NEW DELHI: Delhi High Court has set aside the notifications prohibiting manufacture, storage, distribution and sale of gutka, pan masala, flavoured tobacco and other similar products in the national capital. The court said the notifications, which came out between 2015 and 2021, were issued in a mechanical manner and the authorities had exceeded the powers vested in them.
Justice Gaurang Kant also said the court was conscious of the harmful effects and various diseases caused by tobacco and “accordingly condemns and discourages the use of any form of tobacco”. However, the court underlined, a question of law cannot be decided merely based on public consciousness and sentiments. “Undisputedly, this court agrees that tobacco and nicotine are injurious to health; however, the present case involves certain questions of law, which… have to be decided and settled based on the fair interpretation of the law in the light of the judicial precedents,” it noted.
The verdict came on a batch of petitions filed by those engaged in the business of scheduled tobacco products, more particularly chewing tobacco. They had challenged various notifications issued by the Delhi government’s commissioner of food safety in the interest of public health for a period of one year throughout Delhi.
The petitioners contended that the notifications were arbitrary, went beyond Food Safety and Standard Act (FSSA) and were violative of their fundamental rights. The court said the power under Section 30(2)(a) was transitory in nature and the commissioner of food safety could issue prohibition orders only in emergent circumstances after giving an opportunity of being heard to the food operator concerned. The notifications were, however, “issued by respondent no. 1 (commissioner of food safety) year after year in a mechanical manner without following the general principles laid down under Section 18 and 30(2)(a) of FSSA, which is a clear abuse of the powers conferred upon him under FSSA”, the court said, adding that the classification sought to be created between smokeless and smoking tobacco to justify the ban was clearly violative of Article 14 of the Constitution.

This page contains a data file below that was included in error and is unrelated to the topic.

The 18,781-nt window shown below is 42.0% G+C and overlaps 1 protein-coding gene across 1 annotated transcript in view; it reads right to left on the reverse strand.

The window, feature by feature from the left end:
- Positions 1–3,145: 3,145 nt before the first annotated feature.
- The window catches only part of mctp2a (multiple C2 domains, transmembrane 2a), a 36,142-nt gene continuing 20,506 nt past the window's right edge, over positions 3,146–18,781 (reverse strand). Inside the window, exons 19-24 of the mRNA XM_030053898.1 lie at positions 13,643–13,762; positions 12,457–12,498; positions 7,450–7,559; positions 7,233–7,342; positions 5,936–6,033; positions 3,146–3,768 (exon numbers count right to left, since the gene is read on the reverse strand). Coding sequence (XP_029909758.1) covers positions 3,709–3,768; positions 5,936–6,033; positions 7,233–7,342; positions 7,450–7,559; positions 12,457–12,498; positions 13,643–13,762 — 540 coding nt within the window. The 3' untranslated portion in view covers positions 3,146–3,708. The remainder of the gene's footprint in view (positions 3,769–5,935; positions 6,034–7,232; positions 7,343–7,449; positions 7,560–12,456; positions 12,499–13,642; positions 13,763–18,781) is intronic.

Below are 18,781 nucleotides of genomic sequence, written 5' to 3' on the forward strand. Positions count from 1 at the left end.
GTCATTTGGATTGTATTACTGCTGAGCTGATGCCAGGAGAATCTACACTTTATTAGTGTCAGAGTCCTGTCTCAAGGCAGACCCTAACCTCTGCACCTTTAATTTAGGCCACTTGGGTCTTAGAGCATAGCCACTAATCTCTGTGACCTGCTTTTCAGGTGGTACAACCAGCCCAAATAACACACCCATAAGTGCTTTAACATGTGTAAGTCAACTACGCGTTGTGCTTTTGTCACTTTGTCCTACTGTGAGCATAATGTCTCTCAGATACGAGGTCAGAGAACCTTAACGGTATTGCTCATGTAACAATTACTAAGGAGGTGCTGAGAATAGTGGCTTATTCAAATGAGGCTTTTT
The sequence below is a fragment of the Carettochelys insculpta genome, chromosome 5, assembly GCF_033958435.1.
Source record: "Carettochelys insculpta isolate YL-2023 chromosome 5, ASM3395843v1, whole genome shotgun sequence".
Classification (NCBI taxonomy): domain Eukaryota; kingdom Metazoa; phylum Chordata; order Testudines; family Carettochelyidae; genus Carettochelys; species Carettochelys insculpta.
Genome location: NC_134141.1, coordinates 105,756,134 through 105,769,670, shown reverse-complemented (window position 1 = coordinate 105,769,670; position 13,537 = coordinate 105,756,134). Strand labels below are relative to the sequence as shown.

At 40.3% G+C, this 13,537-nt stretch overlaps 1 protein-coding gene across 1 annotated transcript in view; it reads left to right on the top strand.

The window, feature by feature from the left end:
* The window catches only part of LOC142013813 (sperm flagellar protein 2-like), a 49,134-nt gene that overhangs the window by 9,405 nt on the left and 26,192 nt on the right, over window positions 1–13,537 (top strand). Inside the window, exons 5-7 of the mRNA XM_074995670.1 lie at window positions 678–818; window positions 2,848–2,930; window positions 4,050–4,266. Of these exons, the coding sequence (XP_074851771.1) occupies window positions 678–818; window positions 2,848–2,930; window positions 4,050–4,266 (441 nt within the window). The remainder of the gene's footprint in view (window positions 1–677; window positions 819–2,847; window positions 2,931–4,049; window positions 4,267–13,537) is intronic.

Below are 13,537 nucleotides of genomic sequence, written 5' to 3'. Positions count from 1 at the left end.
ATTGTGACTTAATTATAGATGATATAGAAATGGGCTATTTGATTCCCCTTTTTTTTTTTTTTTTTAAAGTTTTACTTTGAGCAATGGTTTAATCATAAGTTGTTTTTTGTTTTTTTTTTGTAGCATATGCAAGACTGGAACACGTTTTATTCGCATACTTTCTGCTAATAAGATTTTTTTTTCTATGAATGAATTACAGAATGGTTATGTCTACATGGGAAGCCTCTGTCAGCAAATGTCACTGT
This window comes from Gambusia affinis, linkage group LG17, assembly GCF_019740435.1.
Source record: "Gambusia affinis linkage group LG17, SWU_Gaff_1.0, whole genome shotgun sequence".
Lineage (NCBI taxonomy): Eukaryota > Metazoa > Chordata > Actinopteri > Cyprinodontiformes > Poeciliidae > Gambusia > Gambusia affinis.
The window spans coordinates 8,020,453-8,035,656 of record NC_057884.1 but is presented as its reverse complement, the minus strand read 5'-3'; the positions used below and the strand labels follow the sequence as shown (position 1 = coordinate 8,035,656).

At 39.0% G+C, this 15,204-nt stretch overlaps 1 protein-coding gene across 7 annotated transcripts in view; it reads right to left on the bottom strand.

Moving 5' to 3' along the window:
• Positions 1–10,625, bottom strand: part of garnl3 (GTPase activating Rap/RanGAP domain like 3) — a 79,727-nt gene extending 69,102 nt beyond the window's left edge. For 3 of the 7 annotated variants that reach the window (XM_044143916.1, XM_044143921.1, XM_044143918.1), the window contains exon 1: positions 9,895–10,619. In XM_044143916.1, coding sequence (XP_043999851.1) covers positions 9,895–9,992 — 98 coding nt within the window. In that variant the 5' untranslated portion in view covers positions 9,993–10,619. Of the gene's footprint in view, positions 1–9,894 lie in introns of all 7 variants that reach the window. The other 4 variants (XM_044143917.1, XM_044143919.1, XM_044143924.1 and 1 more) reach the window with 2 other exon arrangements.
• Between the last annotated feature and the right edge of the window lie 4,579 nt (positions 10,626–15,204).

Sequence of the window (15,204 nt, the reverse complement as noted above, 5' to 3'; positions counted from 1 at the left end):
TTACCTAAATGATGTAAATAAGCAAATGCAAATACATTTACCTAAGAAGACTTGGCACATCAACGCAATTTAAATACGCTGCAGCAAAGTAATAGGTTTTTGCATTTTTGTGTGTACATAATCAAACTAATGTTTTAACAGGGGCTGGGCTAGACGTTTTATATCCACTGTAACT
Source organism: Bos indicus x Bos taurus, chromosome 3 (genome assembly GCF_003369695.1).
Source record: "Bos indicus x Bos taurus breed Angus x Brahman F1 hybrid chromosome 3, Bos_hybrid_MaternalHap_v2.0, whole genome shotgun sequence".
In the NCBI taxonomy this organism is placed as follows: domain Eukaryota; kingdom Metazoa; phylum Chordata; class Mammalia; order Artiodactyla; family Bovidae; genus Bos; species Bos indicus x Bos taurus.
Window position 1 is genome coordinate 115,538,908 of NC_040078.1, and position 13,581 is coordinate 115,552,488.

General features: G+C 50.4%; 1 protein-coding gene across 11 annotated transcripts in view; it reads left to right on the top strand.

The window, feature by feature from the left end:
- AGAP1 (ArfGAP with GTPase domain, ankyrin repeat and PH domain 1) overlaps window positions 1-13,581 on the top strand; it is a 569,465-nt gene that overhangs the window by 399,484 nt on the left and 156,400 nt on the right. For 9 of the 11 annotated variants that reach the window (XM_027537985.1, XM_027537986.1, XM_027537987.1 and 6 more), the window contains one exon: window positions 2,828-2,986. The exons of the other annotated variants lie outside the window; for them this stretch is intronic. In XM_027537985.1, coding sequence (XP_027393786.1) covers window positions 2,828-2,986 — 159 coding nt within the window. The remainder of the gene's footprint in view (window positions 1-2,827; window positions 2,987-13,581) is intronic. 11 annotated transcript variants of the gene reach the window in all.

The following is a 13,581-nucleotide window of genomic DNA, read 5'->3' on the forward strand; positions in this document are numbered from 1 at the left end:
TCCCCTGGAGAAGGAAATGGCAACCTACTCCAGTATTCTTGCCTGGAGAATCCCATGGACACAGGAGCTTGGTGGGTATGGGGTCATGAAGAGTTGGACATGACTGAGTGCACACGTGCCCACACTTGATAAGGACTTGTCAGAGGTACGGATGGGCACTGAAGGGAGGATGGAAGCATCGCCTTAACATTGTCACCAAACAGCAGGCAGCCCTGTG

“While issuing the notifications, the commissioner of food safety exceeded its power and authority in contravention of the powers vested in him under FSSA, and therefore, the said impugned notifications are quashed… The present writ petitions are allowed,” Justice Kanth said.
The high court said it had never been the intention of Parliament to impose an absolute ban; it was to regulate the trade and commerce of tobacco and tobacco products in accordance with COTPA, a central Act dealing with the tobacco industry.